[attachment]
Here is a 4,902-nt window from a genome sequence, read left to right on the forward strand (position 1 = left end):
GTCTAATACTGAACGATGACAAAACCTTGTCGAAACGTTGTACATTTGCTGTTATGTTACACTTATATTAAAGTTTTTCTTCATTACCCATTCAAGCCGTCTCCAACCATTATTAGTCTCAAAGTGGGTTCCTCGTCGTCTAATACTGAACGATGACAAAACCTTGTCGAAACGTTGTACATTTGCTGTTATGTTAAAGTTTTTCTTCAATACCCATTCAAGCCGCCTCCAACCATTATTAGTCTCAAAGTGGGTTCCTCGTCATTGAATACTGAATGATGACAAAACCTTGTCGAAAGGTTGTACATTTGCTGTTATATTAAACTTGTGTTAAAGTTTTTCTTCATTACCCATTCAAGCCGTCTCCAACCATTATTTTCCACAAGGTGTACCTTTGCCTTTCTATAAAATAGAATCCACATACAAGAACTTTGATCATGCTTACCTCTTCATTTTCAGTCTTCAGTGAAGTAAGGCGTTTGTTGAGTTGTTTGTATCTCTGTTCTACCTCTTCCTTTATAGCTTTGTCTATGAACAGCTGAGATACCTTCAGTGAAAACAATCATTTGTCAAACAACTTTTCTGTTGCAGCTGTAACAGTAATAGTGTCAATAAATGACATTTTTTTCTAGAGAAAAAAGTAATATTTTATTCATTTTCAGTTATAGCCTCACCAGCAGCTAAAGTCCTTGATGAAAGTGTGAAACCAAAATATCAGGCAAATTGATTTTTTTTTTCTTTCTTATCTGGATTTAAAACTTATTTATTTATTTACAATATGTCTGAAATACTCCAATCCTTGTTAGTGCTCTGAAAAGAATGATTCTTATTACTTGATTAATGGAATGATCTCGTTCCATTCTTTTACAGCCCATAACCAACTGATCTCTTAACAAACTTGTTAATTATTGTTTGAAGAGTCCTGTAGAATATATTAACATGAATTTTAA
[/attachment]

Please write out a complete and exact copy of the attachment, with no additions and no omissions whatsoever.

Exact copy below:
Here is a 4,902-nt window from a genome sequence, read left to right on the forward strand (position 1 = left end):
GTCTAATACTGAACGATGACAAAACCTTGTCGAAACGTTGTACATTTGCTGTTATGTTACACTTATATTAAAGTTTTTCTTCATTACCCATTCAAGCCGTCTCCAACCATTATTAGTCTCAAAGTGGGTTCCTCGTCGTCTAATACTGAACGATGACAAAACCTTGTCGAAACGTTGTACATTTGCTGTTATGTTAAAGTTTTTCTTCAATACCCATTCAAGCCGCCTCCAACCATTATTAGTCTCAAAGTGGGTTCCTCGTCATTGAATACTGAATGATGACAAAACCTTGTCGAAAGGTTGTACATTTGCTGTTATATTAAACTTGTGTTAAAGTTTTTCTTCATTACCCATTCAAGCCGTCTCCAACCATTATTTTCCACAAGGTGTACCTTTGCCTTTCTATAAAATAGAATCCACATACAAGAACTTTGATCATGCTTACCTCTTCATTTTCAGTCTTCAGTGAAGTAAGGCGTTTGTTGAGTTGTTTGTATCTCTGTTCTACCTCTTCCTTTATAGCTTTGTCTATGAACAGCTGAGATACCTTCAGTGAAAACAATCATTTGTCAAACAACTTTTCTGTTGCAGCTGTAACAGTAATAGTGTCAATAAATGACATTTTTTTCTAGAGAAAAAAGTAATATTTTATTCATTTTCAGTTATAGCCTCACCAGCAGCTAAAGTCCTTGATGAAAGTGTGAAACCAAAATATCAGGCAAATTGATTTTTTTTTTCTTTCTTATCTGGATTTAAAACTTATTTATTTATTTACAATATGTCTGAAATACTCCAATCCTTGTTAGTGCTCTGAAAAGAATGATTCTTATTACTTGATTAATGGAATGATCTCGTTCCATTCTTTTACAGCCCATAACCAACTGATCTCTTAACAAACTTGTTAATTATTGTTTGAAGAGTCCTGTAGAATATATTAACATGAATTTTAA